Source Leonard David on Space.com: Ted Molczan, a Toronto-based leader of a global network of satellite-tracking sleuths, told SPACE.com that it’s tough to come together on the actual re-entry spot for UARS. He’s been busy using United States Strategic Command (USSTRATCOM) orbital elements to plot the end of UARS.
“I am making these estimates to maintain awareness of the approximate decay time, to maximize mychances of seeing the event,” Molczan told SPACE.com. “If, within a few hours of the decay, it appears that it will occur on a revolution that spends some time above my horizon, then, weather permitting, I will go out and watch for it during the several minutes in which it might pass.”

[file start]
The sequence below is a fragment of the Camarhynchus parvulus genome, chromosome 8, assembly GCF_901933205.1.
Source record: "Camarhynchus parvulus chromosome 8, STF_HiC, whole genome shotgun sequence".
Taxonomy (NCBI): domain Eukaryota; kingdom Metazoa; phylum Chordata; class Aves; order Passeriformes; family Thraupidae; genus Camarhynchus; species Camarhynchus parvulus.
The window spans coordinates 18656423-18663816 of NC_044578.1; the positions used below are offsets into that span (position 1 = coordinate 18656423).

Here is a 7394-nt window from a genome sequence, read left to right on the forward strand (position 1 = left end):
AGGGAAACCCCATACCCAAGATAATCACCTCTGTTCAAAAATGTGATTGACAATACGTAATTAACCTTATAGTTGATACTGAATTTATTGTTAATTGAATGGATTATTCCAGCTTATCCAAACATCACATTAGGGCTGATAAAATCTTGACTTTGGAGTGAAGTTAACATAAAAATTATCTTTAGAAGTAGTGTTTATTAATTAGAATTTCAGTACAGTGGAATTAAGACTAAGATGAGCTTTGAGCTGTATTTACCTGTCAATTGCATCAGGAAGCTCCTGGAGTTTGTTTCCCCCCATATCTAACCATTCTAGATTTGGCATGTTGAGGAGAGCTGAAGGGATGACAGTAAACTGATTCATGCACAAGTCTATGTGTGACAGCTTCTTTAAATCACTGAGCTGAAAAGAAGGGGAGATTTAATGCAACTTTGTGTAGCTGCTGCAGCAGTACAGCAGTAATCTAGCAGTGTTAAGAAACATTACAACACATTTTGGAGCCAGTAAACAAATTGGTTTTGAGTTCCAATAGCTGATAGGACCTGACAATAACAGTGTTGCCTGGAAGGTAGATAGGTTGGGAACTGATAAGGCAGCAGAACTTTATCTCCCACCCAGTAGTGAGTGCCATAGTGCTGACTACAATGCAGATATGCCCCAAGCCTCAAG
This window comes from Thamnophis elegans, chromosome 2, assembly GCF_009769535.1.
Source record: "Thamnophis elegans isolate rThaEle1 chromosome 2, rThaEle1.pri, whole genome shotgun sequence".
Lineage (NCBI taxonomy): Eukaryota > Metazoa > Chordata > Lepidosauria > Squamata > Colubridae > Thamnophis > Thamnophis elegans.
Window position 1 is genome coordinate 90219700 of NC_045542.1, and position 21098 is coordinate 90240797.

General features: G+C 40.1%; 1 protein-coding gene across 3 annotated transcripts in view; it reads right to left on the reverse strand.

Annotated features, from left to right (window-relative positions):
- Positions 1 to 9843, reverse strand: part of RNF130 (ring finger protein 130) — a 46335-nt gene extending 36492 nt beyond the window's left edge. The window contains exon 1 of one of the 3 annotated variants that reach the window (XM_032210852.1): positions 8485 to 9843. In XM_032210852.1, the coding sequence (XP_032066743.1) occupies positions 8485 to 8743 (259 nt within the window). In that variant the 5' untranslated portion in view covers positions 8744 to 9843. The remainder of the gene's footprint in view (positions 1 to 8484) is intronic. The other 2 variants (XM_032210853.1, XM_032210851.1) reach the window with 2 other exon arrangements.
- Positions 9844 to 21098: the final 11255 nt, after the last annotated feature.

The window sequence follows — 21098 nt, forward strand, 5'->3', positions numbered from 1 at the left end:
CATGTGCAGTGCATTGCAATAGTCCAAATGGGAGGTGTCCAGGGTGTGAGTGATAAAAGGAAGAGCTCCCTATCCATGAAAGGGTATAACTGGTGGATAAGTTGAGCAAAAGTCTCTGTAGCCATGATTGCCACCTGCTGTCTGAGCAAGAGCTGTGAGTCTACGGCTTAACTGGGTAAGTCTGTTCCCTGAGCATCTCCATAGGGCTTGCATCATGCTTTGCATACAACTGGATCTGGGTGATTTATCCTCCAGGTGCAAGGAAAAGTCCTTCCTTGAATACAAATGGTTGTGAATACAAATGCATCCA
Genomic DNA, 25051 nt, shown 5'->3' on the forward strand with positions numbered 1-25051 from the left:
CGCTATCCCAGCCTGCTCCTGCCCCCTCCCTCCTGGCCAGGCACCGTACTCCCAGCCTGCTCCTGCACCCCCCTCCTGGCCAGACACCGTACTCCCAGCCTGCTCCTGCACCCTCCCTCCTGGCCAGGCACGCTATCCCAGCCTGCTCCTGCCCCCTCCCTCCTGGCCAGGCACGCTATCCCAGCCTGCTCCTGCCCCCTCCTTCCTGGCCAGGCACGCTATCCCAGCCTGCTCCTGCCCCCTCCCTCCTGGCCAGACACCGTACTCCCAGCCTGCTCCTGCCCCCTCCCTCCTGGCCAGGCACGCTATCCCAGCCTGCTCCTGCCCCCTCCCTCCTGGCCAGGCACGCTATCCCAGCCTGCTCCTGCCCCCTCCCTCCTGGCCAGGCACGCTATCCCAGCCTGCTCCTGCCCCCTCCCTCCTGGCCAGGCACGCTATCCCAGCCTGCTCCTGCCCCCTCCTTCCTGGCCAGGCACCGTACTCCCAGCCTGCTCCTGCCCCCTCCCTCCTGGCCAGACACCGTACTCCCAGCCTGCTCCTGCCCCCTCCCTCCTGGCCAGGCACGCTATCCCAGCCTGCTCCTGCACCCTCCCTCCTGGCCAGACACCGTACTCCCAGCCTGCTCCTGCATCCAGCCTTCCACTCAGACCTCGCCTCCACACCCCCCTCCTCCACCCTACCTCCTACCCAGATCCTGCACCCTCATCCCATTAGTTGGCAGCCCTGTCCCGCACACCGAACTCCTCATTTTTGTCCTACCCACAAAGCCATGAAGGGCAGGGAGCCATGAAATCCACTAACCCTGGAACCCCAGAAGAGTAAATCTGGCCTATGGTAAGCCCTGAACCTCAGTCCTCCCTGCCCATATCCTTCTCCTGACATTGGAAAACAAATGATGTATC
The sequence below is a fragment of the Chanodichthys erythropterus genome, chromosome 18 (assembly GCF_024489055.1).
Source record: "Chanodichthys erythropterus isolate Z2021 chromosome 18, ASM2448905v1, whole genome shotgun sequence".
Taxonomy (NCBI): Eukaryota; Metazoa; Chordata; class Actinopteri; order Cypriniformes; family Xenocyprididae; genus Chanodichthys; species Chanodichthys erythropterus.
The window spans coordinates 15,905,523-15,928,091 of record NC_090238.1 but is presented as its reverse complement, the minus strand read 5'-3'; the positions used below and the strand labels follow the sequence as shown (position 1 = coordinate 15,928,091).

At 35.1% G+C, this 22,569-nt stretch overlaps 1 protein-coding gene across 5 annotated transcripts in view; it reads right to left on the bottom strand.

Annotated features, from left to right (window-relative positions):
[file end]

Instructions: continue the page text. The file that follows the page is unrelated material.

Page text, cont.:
Molczan added that, with any luck, he would enjoy seeing a nice fireworks display. “Currently, it appears that luck will not be with me, but perhaps others can benefit from the information.”
That’s the case for skywatcher and satellite re-entry analyst, Harro Zimmer of Berlin. He has also used software and available satellite tracking data to crank out his predictive solution, showing UARS descending over 0.2°S, 140.1° E, which is in the South Pacific, north of New Guinea.
Originally published on Space.com on September 22, 2011.